A Fairfax County judge and prosecutor yesterday said there are serious problems in security procedures used by the sheriff's department in moving prisoners in and out of the county courthouse.

Referring to the excape of accused armed robber David Jones last month, Circuit Court Judge William G. Plummer said that only one deputy was guarding the 24-year-old Jones in a courthouse hallway and questioned whether that was sufficient "to minimize the potential of escape."

Jones bolted from the courthouse Nov. 24 after his handcuffs had been removed outside Plummer's courtroom in an incident that Sheriff James D. Swinson said Monday illutrates the ease of escaping there.

Swinson's remarks yesterday drew a rebuke from Commonwealth's Attorney Robert F. Horan Jr.'s top deputy prosecutor, Steven A. Merril, who to escape." The sheriff, who is in charge of courthouse security, had said in an interview that, "If you want to escape from the Fairfax County Courthouse it is an easy thing to do."

Sheriff's officials were warned by Jones' mother two weeks before the escape that her son would attempt to escape, but no extra security precautions were taken. Chief Deputy Sheriff Wayne M. Huggins said yesterday that information about the escape warnings were passed through the department "in a matter of fact nature" and was not deemed significant.

Horan calling courthouse security security "obviously not the best arrangement in the world," described Jones yesterday as "a very logical bet for running." Jones, who faces a variety of armed robbery charges in Fairfax, "has a reputation as the kind of a guy it is hard to keep your hands on," Horan said.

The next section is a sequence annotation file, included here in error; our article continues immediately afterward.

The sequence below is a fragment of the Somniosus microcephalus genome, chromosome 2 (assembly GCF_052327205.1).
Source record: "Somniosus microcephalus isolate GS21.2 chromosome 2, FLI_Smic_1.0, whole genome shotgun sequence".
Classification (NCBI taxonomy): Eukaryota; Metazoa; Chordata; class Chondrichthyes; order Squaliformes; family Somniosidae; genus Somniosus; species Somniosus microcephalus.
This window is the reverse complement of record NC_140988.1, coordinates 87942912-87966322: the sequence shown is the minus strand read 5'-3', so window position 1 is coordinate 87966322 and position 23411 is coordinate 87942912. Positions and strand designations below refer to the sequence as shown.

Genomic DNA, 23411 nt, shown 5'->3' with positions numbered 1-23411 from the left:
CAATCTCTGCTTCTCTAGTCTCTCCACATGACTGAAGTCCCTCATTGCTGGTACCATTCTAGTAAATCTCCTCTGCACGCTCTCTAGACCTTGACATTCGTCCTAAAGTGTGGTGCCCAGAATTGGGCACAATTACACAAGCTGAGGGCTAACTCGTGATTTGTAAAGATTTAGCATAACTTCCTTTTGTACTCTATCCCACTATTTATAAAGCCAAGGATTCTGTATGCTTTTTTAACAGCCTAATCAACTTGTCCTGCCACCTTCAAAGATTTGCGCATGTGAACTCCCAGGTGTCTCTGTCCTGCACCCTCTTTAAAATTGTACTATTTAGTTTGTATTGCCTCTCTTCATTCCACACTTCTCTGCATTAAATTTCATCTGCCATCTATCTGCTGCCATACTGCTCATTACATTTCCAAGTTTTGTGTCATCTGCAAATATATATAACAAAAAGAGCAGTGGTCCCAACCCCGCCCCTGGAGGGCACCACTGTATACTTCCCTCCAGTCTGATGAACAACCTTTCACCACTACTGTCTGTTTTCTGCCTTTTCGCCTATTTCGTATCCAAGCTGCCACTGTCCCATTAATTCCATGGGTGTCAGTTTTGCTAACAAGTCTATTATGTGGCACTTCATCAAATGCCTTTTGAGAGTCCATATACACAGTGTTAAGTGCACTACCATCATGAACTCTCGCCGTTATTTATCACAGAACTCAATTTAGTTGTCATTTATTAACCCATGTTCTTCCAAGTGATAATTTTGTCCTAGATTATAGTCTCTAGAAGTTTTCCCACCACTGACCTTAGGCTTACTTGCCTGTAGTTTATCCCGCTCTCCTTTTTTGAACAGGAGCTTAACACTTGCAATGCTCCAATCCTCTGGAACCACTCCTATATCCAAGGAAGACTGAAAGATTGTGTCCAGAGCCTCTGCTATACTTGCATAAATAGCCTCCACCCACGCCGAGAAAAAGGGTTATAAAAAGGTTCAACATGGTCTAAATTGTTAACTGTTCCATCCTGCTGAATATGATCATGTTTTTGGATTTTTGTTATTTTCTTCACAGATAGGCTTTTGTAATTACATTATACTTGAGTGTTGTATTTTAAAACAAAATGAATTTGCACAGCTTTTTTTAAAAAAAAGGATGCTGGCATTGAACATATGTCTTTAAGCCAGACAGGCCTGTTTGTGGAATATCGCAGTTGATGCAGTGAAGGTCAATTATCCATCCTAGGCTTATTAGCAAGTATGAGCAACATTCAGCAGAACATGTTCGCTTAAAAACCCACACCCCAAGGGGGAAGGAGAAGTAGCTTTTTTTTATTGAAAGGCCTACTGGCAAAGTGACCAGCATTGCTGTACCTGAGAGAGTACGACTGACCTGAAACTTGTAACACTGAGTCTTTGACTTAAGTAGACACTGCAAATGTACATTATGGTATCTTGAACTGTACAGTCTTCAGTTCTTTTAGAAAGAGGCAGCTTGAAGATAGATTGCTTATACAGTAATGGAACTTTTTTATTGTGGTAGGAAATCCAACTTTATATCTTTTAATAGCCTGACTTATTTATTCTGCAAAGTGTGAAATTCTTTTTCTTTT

Huggins said yesterday it is standard procedure to transport a prisoner through the courthouse with at least two deputies, but that "practically, if you don't have the bodies you can't do it."

The sheriff department employs 20 deputies to handle 18 courtrooms. Huggins said. On busy days, such as the day Jones escaped, it is impossible to guard each prisoner with two deputies, he said.

In the country courthouse, most of which was built in the early 1950s, prisoners and deputies move through crowded hallways. Because the use of a gun endangers the lives of bystanders. Huggins said the only method deputies can use to stop escapees is "brute force."

The county plans to build a new courthouse with "safe corridors" that will separate prisoners from other courthouse visitors. It is scheduled to be completed in 1981.